The second session of the day addressed the future, asking, "How can we contribute to sustainable management and development in Svalbard and in the region?" We looked more closely at opportunities and needs for the actors involved, and for the local community. We had very interesting discussions on how to balance the wish and hope for sustainable development and possibilities for jobs, development and tourism, with the fact that there is a need for a reduction of emissions, and to adopt to climate change.

 

 

 

Mining-activity has been one of the most important industries in Svalbard, and yet, now it has almost come to an end, due to  international coal prices, as well as to political decisions and climate agreements. Still, local heating is based on a coal-burning power-plant, and most of the vehicles run on diesel or petrol. There are some electric vehicles, but with the cold climate and changing weather conditions, there are challenges, even though development in this field is moving rapidly. Public transport has been discussed as an important way of being able to receive all the tourists that are coming to visit, and to make it possible for the local actors to reduce their car use. Lately, autonomous transport, a bus without a driver, was tested in Longyerbyen.

 

The young people are asking for change, and the possibility of Svalbard being a showcase for green solutions. The local chamber of commerce, represented in the dialogue seminar, explained that they were concerned with the decline of local industry, but first of all, they needed clear political will and decisions concerning future possibilities and development. Due to lack of holistic development plans, it feels like Svalbard has become “the Island of controversy”, he argued. The coal-mining industry will come to an end, but yet the local actors are depending on heating from a coal-burning power-plant. They would like to be testing out green solutions, solar panels etc., but there is no funding for this yet. Hopefully, the business and development plan for Svalbard, expected to be launched by the government very soon, may give the local actors the possibility to be in the forefront with solutions for the future, together with the researchers in the field.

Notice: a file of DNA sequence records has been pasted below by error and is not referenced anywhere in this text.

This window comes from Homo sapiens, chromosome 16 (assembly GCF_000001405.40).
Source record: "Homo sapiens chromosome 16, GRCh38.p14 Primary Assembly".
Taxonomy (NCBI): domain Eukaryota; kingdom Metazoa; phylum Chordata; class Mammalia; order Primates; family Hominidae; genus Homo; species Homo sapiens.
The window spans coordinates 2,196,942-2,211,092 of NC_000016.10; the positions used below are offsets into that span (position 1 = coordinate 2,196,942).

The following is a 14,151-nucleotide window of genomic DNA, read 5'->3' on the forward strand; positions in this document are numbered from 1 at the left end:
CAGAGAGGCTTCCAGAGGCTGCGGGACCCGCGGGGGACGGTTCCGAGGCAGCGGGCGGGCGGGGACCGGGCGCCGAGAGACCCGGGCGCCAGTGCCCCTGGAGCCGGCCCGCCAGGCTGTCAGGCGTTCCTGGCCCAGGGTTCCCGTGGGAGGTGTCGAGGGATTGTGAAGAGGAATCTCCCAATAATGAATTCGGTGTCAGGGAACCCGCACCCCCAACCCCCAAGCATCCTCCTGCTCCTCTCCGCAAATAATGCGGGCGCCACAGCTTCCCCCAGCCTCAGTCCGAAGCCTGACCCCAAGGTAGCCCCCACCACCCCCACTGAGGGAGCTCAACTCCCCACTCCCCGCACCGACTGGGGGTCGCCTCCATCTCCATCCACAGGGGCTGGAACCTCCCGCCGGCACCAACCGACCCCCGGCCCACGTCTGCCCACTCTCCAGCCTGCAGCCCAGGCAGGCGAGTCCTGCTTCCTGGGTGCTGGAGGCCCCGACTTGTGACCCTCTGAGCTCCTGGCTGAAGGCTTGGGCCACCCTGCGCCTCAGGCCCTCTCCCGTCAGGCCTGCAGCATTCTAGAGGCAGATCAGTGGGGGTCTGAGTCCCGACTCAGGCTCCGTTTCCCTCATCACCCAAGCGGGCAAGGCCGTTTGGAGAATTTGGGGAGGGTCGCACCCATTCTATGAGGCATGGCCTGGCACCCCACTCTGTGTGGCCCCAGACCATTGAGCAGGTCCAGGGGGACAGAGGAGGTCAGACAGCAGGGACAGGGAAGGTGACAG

At the same time, Svalbard is experiencing tremendous climate change. In Aftenposten, a Norwegian Newspaper, we could read on the 21.st of March that the Arctic and Svalbard have become an involuntarily laboratory of climate change. The global warming is happening much faster here, than in other parts of the world, according to a new report:
«A new report compiled by Norway’s leading climate researchers predicts much warmer temperatures on the Arctic island group of Svalbard in the years ahead, with more rain, flooding and landslides expected. The report has been described by experts as both “very dramatic” and among the “most frightening” to be released yet. Fortunately, there is still hope to avoid the greatest transformation and save the life-giving ice if the intentions of the Paris Agreement are followed up.

 

We will summarize the conversations from our dialogue seminar in a report, which we will share with all the participants afterwards. We hope the report can form the basis for applications for projects within relevant topics that we highlighted.

 

 

The sun came back to Longyerbyen

On the 8th of March, on the International Womens Day, I took the time to join the locals in a walk to see the sun coming back on the stairs of the former hospital. It was a fantastic experience to celebrate this with the local community, both outside in a beautiful, but very cold weather, and inside in the church, where people gathered to celebrate the day together.

  

 

 

 

Subscribe to our Newsletter

* indicates required
Email Format